Background and Purpose— Early supported discharge (ESD) for stroke has been shown to yield outcomes similar to or better than those of conventional care, but there is less information on the impact on costs and on the caregiver. The purpose of this study is to estimate the costs associated with an ESD program compared with those of usual care.
Methods— We conducted a randomized controlled trial of stroke patients who required rehabilitation services and who had a caregiver at home.
Results— Acute-care costs incurred before randomization when patients were medically ready for discharge averaged $3251 per person. The costs for the balance of the acute-care stay, from randomization to discharge, were $1383 for the home group and $2220 for the usual care group. The average cost of providing the 4-week home intervention service was $943 per person. The total cost generated by persons assigned to the home group averaged $7784 per person, significantly lower than the $11 065 per person for those assigned to usual care. A large proportion of the cost differential between the 2 groups arose from readmissions, for which the usual care group generated costs more than quadruple those of the home intervention group.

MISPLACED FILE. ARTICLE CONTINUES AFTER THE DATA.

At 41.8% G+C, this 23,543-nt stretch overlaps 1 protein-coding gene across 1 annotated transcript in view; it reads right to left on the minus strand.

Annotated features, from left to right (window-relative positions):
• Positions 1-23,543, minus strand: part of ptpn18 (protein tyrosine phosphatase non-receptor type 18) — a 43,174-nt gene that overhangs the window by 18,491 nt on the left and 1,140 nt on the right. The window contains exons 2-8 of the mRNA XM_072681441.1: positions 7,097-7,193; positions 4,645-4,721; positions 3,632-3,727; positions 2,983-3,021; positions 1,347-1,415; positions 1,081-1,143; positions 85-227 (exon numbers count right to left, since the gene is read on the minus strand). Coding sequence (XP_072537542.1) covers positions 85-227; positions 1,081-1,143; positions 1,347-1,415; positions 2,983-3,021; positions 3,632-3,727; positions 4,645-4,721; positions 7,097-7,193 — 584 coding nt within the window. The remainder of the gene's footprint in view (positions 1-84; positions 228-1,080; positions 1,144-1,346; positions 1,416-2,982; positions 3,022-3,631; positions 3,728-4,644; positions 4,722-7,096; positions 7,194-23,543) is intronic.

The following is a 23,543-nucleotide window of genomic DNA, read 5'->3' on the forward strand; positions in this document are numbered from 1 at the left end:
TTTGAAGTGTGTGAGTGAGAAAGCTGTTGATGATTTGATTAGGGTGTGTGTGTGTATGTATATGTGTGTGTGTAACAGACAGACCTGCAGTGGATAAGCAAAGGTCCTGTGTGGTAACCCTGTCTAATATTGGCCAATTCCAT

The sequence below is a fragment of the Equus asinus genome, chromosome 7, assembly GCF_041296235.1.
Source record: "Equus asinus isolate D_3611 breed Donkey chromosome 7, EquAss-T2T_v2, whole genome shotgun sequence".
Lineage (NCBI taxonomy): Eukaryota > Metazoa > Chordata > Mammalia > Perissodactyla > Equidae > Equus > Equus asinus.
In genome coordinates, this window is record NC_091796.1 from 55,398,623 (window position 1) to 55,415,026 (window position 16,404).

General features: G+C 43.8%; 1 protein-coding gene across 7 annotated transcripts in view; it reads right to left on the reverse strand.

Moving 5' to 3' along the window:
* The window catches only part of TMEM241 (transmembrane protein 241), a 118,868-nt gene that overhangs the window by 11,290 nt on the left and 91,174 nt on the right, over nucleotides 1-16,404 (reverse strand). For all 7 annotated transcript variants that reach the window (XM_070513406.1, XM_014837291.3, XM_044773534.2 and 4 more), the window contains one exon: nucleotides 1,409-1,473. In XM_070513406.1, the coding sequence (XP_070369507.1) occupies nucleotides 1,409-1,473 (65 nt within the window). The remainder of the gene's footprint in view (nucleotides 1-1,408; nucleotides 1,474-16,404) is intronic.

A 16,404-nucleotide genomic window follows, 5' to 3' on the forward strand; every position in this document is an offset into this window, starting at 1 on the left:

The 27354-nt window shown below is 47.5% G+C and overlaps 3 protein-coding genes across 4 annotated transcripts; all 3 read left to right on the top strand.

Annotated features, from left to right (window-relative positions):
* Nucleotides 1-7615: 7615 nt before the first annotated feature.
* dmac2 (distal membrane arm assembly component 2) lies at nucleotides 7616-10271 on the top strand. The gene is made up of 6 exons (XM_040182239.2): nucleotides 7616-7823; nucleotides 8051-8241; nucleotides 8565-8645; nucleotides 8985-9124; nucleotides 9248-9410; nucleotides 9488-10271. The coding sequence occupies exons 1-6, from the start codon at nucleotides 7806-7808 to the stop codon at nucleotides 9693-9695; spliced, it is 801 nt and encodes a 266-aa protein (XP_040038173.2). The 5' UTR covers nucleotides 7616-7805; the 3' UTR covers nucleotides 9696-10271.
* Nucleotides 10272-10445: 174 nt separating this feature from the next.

Conclusions— Providing care at home was no more (or less) expensive for those with greater functional limitation than for those with less. Caregivers in the ESD group scored consistently lower on the Burden Index than caregivers with usual care, even caregivers of persons with major functional limitations. For persons recovering from stroke and their families, ESD provides a cost-effective alternative to usual care.